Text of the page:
What they found was that 65% of participants continued to the highest level of 450 volts, and all the participants continued to at least 300 volts. Milgram’s experiment has been replicated in multiple countries, with males and females, and across different settings. Milgram felt safe to conclude that the average person could be directed to commit horrific acts if obeying an accepted authority figure.
Once you’ve processed what this means for ourselves and humanity, you’ll start considering what this could mean for a character and a story world. Did we just witness the birth of a villain? What if Ben was an apprentice, and this was his master? What if his master progressively increased the violence that Ben believed he had no choice but inflict? Ultimately, who would Ben become as he aged, and eventually became a master himself?
Or is Ben going to live with his choices for the remainder of your narrative? What if this was a single event, and Ben went home to Emily and their anniversary? If Ben internalises the decision he made to hurt another, he may not acknowledge (or know) the influence that authority has over us. That would be a tough cross to bear (and yep, a wound was just born!).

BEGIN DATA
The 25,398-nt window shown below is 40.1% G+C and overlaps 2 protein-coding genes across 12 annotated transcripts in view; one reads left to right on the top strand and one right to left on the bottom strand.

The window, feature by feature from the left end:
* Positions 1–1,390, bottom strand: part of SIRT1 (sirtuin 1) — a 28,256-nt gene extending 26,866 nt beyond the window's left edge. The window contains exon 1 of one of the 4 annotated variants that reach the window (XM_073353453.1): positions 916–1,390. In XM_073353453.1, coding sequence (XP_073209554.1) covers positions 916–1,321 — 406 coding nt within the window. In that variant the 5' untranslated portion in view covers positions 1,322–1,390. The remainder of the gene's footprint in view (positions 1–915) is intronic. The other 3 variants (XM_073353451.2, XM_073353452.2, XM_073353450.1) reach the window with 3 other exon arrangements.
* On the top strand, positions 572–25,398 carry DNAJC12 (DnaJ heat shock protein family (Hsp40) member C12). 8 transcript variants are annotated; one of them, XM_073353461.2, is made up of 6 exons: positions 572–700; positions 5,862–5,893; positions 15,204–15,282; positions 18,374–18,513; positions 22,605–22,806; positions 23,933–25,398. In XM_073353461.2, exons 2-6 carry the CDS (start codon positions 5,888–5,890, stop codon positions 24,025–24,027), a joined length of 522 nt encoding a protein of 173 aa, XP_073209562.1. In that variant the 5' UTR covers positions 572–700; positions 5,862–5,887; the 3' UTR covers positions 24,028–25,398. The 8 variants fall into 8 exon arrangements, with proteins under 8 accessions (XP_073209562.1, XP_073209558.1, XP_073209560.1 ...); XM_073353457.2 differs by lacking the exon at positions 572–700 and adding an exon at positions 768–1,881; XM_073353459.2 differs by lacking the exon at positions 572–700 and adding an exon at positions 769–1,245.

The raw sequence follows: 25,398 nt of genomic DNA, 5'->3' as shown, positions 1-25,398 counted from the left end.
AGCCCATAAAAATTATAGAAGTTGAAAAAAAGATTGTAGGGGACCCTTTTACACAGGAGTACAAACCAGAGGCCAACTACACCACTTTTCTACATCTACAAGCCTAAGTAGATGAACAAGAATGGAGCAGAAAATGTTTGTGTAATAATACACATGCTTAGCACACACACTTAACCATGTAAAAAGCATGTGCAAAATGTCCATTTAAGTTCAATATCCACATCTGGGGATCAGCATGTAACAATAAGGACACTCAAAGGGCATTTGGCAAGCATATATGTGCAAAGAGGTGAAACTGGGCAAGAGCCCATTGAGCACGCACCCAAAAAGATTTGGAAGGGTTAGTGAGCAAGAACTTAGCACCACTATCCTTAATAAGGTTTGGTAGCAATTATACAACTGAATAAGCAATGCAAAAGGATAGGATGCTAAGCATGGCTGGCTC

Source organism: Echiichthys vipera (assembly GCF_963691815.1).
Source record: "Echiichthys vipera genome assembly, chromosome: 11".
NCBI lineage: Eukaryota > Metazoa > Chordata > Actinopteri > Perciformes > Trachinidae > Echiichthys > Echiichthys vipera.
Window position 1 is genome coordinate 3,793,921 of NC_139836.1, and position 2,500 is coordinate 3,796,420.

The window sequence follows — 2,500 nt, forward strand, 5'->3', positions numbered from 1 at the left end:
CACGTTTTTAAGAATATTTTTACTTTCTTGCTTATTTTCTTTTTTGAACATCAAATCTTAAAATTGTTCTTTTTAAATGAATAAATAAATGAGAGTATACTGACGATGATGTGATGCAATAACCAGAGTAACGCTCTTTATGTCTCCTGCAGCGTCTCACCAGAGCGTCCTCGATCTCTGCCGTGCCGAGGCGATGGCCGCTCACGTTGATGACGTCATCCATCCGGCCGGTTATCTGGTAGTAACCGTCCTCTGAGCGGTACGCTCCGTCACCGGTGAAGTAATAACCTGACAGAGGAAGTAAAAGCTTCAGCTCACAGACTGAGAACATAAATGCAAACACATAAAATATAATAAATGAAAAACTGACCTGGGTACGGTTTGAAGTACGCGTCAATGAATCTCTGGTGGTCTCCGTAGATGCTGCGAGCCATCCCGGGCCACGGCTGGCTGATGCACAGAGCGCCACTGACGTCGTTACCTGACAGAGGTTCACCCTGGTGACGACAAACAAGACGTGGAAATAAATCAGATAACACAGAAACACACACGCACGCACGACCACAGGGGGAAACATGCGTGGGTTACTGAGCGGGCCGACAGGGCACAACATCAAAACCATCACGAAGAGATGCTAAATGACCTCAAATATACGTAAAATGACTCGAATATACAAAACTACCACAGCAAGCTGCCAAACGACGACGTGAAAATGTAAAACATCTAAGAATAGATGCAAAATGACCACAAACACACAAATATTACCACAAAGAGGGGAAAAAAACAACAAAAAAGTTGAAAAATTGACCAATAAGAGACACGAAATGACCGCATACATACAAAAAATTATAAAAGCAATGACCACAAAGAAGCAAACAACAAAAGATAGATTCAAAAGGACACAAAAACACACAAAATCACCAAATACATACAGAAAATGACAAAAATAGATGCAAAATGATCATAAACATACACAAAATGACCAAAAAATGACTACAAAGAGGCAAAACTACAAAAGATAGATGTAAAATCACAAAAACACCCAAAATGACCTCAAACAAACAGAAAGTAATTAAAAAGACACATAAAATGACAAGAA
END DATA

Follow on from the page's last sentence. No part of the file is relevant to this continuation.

What do you think? Have you seen this process at work in any books you’ve read? Can you see it synthesising with a character you’re developing? Comments and feedback are always appreciated. Connecting with others is why I write. You can comment below, or connect with me on Facebook, or Twitter.
Have a wonderful week,